Easy by Marie Ponsot: Book Cover

  • Leave it to the graceful Marie Ponsot, now in her late 80s, to view her life in poetry as easeful. As she tells us, pondering what stones can hear, “Between silence and sound / we are balancing darkness, / making light of it.” In this celebratory collection, called Easy, Ponsot makes light, in both senses, of all she touches, and her pleasure in offering these late poems is infectious. After more than a half century at her craft, she describes her poetic preferences unpretentiously thus: “no fruity phrases, just unspun / words trued right toward a nice / idea, for chaser. True’s a risk. / Take it I say. Do true for fun.” Ponsot is accepting of what has come, whether it’s a joyous memory of her second-grade teacher in a New York public school or the feeling of being “Orphaned Old,” less lucky in life since her parents died. She holds herself to the highest standard: to see clearly, to think, to deal openhandedly and openheartedly with the world, to “Go to a wedding / as to a funeral: / bury the loss” and also to “Go to a funeral / as to a wedding: / marry the loss.” She confides that she meets works of great art “expectant and thirsty.”

Pierce the Skin by Henri Cole: Book Cover

  • Henri Cole has been described as a “fiercely somber, yet exuberant poet” by Harold Bloom, who identifies him as the central poet of his generation. Cole’s most recent poems, collected here in Pierce the Skin, have a daring sensitivity and imagistic beauty unlike anything on the American scene today. Whether they are exploring pleasure or pain, humor or sorrow, triumph or fear, they reach for an almost shocking intensity. This collection brings together 66 poems from the past 25 years, including work from Cole’s early, closely observed, virtuosic books, long out of print, as well as more recent books. The result is a collection re-consecrating Cole’s central themes: the desire for connection, the contingencies of selfhood and human love, the dissolution of the body, the sublime renewal found in nature, and the distance of language from experience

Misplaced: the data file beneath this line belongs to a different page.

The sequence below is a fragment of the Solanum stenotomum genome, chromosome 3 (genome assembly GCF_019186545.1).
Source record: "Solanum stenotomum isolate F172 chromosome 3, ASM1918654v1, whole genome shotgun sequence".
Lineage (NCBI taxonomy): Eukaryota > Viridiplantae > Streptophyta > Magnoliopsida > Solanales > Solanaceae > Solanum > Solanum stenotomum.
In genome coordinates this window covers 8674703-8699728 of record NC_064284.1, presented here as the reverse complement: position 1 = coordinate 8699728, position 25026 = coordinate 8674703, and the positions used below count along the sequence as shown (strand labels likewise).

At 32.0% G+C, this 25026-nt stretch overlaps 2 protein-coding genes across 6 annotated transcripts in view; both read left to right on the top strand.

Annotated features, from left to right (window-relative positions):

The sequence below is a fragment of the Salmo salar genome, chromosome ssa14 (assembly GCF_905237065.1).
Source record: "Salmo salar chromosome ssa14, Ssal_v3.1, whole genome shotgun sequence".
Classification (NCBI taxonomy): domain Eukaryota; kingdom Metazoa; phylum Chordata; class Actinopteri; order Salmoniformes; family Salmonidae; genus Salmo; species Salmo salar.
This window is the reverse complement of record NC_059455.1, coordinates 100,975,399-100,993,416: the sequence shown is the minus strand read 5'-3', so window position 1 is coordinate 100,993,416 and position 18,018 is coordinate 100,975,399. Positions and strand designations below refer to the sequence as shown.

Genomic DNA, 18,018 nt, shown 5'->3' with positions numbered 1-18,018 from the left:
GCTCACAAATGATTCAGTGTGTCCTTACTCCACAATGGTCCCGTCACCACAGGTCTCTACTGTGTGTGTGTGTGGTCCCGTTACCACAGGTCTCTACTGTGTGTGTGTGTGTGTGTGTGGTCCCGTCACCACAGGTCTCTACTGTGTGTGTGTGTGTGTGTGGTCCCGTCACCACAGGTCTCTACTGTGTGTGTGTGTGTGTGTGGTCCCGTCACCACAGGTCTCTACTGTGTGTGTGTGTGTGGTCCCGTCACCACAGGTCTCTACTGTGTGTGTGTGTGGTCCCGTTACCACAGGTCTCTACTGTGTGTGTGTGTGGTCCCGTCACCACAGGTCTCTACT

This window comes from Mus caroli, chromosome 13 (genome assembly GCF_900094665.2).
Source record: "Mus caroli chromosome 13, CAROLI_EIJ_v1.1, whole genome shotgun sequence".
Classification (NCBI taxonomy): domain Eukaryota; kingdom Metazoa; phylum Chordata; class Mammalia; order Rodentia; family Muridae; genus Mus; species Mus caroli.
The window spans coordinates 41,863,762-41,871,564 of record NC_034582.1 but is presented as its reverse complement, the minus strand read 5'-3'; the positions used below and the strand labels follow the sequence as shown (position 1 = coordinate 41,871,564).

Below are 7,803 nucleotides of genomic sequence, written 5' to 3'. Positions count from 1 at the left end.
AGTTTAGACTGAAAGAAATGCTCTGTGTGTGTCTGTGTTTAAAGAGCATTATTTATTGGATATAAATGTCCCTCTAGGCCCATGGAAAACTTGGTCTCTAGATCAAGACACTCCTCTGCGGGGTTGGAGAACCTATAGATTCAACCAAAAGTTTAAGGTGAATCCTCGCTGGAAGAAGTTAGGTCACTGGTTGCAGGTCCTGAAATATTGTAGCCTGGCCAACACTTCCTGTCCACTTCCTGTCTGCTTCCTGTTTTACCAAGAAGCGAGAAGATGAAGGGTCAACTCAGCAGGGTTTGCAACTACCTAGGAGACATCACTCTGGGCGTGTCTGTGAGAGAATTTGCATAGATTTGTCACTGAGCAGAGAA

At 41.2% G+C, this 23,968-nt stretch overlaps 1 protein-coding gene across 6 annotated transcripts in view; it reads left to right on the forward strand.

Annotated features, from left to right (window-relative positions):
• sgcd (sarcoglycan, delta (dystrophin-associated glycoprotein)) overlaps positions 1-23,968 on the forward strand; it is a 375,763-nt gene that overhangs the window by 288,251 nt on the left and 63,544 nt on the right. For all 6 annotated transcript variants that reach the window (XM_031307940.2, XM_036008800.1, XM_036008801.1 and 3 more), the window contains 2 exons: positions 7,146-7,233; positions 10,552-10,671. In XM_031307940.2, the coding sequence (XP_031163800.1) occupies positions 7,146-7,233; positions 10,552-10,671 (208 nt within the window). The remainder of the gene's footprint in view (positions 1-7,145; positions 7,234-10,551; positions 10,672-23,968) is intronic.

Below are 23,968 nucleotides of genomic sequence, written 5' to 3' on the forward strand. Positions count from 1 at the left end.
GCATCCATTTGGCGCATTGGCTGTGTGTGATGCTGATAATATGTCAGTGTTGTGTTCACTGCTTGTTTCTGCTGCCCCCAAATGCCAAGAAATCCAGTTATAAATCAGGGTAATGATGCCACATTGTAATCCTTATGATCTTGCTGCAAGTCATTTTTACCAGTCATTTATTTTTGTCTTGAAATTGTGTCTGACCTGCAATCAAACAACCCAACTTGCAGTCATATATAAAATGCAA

At the End of the Day

  • Philip Lopate writes in At the End of the Day, Selected Poems and Introductory Essay, “Though I am known today mostly as an essayist, occasionally as a fiction writer, for about 15 years I wrote poetry. I published poems in countless little magazines, gave readings all over, earned a living of sorts as a poet in the schools, teaching the art to children, and put out two collections: the first in 1972, the second in 1976. When I look back at those years during which poetry formed such an important part of my identity, I am tempted to rub my eyes, as though recalling a time when I ran off and joined the circus; yet at the time it seemed a logical enough pursuit.”

Other Flowers by James Schuyler: Book Cover

  • Other Flowers brings together 165 unseen poems from James Schuyler, one of the 20th century’s most acclaimed writers. This carefully arranged edition presents a broad range of Schuyler’s work, spanning from the early 1950s until his death in 1991. These poems exhibit Schuyler’s virtuosity in drawing from real life, interpersonal history, nature, and pop culture to create reverberant portraits of the everyday. To read these poems is to rediscover the fresh clarity and grandeur of even the smallest things. This collection confirms Schuyler’s status as one of the most important figures in contemporary poetics.

All the Whiskey in Heaven by Charles Bernstein: Book Cover

  • All the Whiskey in Heaven brings together Charles Bernstein’s best work from the past 30 years, an astonishing assortment of different types of poems. Yet despite the distinctive differences from poem to poem, Bernstein’s characteristic explorations of how language both limits and liberates thought are present throughout. Modulating the comic and the dark structural invention with buoyant sound play, these challenging works give way to poems of lyric excess and striking emotional range. This is poetry for poetry’s sake, as formally radical as it is socially engaged, providing equal measures of aesthetic pleasure, hilarity, and philosophical reflection. Long considered one of America’s most inventive and influential contemporary poets, Bernstein reveals himself to be both trickster and charmer.